Two-thirds of all retractions around the world stem from acts like fraud, suspected fraud or plagiarism, it added.

And as a percentage of all scientific articles published, retractions because of fraud or suspected fraud have jumped 10-fold since 1975, said the study.

Its lead author was Arturo Casadevall, a professor of microbiology and immunology at Albert Einstein College of Medicine of Yeshiva University, in New York. The study was published in Proceedings of the National Academy of Sciences.

“Biomedical research has become a winner-take-all game, one with perverse incentives that entice scientists to cut corners and, in some instances, falsify data or commit other acts of misconduct,” Casadevall wrote.

He said the numbers stand in stark contract to earlier studies which suggested mistakes accounted for the majority of retracted scientific papers.

Casadevall and two other scientists reviewed 2,047 papers that were removed from biomedical literature through May of this year.

The authors consulted secondary sources to determine why the papers were yanked, such as the National Institutes of Health’s Office of Research Integrity, and Retractionwatch.com. Both probe scientific misconduct.

They found that 21 percent of the retractions were attributable to error, but 67 percent stemmed from misconduct. Miscellaneous or unknown reasons accounted for the rest.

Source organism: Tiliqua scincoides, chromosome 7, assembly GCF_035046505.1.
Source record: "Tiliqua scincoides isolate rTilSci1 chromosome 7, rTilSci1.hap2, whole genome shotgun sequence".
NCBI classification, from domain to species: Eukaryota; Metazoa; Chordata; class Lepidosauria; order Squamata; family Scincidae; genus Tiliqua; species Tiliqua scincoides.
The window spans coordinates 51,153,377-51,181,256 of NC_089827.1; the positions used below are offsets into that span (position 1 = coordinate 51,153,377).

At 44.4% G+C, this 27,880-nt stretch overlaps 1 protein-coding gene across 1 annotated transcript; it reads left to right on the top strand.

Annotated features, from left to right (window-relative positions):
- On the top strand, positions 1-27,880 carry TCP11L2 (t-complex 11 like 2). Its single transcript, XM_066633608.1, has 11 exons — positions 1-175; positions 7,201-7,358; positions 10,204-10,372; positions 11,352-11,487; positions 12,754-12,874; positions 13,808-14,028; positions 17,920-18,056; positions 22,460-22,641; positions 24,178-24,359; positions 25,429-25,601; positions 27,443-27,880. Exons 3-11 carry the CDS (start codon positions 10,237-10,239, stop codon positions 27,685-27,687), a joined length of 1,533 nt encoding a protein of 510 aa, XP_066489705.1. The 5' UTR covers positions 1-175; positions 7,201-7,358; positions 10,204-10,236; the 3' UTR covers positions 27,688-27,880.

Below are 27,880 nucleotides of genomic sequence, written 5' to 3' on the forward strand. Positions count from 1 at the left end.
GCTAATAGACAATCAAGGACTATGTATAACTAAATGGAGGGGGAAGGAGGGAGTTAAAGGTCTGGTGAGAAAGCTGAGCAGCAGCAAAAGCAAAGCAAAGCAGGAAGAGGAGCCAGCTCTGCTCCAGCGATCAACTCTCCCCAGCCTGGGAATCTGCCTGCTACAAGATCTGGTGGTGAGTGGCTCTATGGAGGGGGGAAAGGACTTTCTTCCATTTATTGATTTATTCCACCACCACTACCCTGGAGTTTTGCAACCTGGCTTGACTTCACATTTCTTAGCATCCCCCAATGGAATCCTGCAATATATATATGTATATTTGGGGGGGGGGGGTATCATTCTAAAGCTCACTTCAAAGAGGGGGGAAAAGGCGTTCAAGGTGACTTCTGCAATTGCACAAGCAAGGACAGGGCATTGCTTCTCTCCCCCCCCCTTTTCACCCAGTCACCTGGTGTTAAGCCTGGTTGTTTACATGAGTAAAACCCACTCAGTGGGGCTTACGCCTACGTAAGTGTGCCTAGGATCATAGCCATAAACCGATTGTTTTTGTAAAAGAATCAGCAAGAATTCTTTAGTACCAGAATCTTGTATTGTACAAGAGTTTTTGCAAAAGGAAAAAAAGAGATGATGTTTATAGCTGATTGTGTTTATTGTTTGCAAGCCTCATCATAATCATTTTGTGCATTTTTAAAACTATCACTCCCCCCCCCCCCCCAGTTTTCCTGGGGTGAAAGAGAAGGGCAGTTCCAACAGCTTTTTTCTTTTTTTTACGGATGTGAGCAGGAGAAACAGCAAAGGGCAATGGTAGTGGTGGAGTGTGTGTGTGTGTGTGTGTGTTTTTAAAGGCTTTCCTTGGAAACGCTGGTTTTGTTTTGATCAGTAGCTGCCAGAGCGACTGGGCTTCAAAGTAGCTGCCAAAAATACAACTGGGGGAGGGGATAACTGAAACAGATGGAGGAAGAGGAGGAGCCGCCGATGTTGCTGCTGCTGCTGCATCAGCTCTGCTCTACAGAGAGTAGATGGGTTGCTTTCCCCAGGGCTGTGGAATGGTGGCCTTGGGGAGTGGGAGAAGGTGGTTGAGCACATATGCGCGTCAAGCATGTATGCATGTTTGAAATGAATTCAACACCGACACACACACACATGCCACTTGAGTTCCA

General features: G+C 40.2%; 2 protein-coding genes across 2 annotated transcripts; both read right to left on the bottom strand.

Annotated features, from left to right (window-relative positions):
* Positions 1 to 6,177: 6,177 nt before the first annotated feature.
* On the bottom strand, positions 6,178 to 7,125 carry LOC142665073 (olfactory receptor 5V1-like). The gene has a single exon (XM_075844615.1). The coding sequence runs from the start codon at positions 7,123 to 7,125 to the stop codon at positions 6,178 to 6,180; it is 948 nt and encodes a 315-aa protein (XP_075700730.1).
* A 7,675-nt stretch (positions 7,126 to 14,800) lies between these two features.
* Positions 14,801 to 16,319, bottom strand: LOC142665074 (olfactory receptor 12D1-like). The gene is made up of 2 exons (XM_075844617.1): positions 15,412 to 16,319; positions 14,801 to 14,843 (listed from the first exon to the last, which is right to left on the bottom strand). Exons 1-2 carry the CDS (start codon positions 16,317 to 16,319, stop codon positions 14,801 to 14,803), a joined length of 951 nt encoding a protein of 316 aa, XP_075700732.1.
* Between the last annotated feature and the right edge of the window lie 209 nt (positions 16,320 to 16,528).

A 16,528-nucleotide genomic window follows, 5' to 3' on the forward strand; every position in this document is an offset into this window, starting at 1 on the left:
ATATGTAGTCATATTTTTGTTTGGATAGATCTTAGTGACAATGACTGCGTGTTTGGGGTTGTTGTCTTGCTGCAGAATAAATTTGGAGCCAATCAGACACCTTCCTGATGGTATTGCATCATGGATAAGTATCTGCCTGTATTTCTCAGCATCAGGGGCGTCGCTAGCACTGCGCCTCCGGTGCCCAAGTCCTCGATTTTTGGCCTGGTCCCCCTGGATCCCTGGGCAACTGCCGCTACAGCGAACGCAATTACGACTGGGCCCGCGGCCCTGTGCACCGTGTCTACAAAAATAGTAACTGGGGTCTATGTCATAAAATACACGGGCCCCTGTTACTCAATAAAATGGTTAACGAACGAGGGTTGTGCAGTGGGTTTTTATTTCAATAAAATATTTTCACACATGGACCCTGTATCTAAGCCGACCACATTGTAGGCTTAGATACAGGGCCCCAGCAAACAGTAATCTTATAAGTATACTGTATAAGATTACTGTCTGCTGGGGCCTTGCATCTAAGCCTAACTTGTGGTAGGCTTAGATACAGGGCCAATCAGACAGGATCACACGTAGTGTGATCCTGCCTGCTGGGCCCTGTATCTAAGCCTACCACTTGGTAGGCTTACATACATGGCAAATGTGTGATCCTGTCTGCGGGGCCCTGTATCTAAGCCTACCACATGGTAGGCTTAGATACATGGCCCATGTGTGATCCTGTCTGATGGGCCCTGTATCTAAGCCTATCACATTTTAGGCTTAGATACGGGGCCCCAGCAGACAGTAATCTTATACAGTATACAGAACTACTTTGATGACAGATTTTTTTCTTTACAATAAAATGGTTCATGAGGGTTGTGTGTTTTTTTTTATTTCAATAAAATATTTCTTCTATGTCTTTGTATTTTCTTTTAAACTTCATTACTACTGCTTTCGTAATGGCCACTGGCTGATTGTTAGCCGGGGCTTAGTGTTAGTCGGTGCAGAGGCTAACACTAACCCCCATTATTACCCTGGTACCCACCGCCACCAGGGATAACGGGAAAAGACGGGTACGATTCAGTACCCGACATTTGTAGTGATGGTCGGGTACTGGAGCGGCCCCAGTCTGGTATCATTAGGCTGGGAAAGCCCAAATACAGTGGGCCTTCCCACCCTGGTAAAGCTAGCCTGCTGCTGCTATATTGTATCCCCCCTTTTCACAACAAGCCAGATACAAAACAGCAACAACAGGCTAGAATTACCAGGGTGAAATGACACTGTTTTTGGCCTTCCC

“What’s troubling is that the more skillful the fraud, the less likely that it will be discovered, so there likely are more fraudulent papers out there that haven’t yet been detected and retracted,” Casadevall wrote.

He said that earlier studies which underestimated the scope of scientific cheating were based just on journals’ retraction notices, written by the original authors themselves.

“Many of those notices are wrong,” he said.

“Authors commonly write, ‘We regret we have to retract our paper because the work is not reproducible,’ which is not exactly a lie. The work indeed was not reproducible because it was fraudulent. Researchers try to protect their labs and their reputations, and these retractions are written in such a way that you often don’t know what really happened.”

Prestigious journals had particularly high rates of retractions.

This reflects a prevailing culture in science in which researchers are disproportionately rewarded for publishing a lot and getting published in top-notch journals, he said

The drugs don’t work: a modern medical scandal

The doctors prescribing the drugs don’t know they don’t do what they’re meant to. Nor do their patients. The manufacturers know full well, but they’re not telling.

    Ben Goldacre The Guardian,   Friday 21 September 2012 18.00 EDT

    a0158-000112

    Drugs are tested by their manufacturers,  in poorly designed trials, on hopelessly small numbers of weird, unrepresentative patients, and analysed using techniques that exaggerate the benefits. Photograph: Photograph: Getty Images. Digital manipulation: Phil Partridge for GNL Imaging